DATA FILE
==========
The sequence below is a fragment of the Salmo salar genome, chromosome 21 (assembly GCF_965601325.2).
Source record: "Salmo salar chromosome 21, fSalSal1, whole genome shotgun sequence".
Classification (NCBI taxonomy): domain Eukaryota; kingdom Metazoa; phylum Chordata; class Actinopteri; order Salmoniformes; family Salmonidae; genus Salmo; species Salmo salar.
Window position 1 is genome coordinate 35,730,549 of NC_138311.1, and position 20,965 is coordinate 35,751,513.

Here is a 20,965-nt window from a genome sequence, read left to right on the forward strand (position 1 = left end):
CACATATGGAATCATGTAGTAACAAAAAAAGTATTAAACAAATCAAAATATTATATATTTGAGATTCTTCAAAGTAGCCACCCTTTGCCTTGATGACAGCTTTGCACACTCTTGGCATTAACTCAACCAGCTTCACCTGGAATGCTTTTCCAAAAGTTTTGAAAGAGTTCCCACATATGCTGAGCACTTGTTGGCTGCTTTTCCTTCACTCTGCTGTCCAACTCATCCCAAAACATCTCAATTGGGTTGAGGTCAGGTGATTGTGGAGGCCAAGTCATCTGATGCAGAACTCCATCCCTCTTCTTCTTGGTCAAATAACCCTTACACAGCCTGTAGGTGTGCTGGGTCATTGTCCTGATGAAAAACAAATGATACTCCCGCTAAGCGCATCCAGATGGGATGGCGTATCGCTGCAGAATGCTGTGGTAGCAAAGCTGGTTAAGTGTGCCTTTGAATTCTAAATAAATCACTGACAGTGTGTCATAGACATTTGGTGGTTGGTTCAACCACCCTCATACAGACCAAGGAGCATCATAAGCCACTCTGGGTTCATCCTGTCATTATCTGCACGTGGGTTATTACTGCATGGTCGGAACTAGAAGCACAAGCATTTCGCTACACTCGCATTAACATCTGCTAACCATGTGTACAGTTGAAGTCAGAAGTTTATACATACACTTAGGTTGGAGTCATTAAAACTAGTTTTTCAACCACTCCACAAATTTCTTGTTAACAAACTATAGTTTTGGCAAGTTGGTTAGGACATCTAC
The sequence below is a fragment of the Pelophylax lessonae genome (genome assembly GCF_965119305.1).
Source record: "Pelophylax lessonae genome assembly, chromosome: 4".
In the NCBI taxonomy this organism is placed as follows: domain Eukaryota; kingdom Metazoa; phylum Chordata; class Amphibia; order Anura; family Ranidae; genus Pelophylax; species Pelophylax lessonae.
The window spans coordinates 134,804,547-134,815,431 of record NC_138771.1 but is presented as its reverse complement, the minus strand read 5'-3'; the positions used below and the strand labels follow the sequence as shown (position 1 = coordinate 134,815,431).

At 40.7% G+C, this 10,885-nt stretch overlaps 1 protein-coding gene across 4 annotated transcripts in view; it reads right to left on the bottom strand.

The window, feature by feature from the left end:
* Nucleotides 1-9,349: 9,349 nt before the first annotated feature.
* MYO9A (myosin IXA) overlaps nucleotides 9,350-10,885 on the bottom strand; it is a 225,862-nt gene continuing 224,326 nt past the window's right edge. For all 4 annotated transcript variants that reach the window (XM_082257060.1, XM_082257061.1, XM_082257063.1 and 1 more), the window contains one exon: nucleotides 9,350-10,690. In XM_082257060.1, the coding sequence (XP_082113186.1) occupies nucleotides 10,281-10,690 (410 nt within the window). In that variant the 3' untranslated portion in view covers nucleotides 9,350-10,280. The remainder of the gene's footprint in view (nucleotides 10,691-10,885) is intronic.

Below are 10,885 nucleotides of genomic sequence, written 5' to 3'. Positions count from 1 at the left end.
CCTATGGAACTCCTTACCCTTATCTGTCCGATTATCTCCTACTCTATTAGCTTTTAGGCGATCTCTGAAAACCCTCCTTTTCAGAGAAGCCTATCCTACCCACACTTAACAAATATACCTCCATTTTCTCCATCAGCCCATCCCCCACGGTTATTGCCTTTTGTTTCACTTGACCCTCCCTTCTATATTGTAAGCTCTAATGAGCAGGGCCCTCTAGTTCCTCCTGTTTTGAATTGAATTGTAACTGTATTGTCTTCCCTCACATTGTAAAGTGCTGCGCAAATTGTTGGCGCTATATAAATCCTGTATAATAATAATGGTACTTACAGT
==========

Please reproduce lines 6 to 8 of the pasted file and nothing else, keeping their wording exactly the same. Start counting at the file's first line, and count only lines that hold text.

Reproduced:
CACATATGGAATCATGTAGTAACAAAAAAAGTATTAAACAAATCAAAATATTATATATTTGAGATTCTTCAAAGTAGCCACCCTTTGCCTTGATGACAGCTTTGCACACTCTTGGCATTAACTCAACCAGCTTCACCTGGAATGCTTTTCCAAAAGTTTTGAAAGAGTTCCCACATATGCTGAGCACTTGTTGGCTGCTTTTCCTTCACTCTGCTGTCCAACTCATCCCAAAACATCTCAATTGGGTTGAGGTCAGGTGATTGTGGAGGCCAAGTCATCTGATGCAGAACTCCATCCCTCTTCTTCTTGGTCAAATAACCCTTACACAGCCTGTAGGTGTGCTGGGTCATTGTCCTGATGAAAAACAAATGATACTCCCGCTAAGCGCATCCAGATGGGATGGCGTATCGCTGCAGAATGCTGTGGTAGCAAAGCTGGTTAAGTGTGCCTTTGAATTCTAAATAAATCACTGACAGTGTGTCATAGACATTTGGTGGTTGGTTCAACCACCCTCATACAGACCAAGGAGCATCATAAGCCACTCTGGGTTCATCCTGTCATTATCTGCACGTGGGTTATTACTGCATGGTCGGAACTAGAAGCACAAGCATTTCGCTACACTCGCATTAACATCTGCTAACCATGTGTACAGTTGAAGTCAGAAGTTTATACATACACTTAGGTTGGAGTCATTAAAACTAGTTTTTCAACCACTCCACAAATTTCTTGTTAACAAACTATAGTTTTGGCAAGTTGGTTAGGACATCTAC
The sequence below is a fragment of the Pelophylax lessonae genome (genome assembly GCF_965119305.1).
Source record: "Pelophylax lessonae genome assembly, chromosome: 4".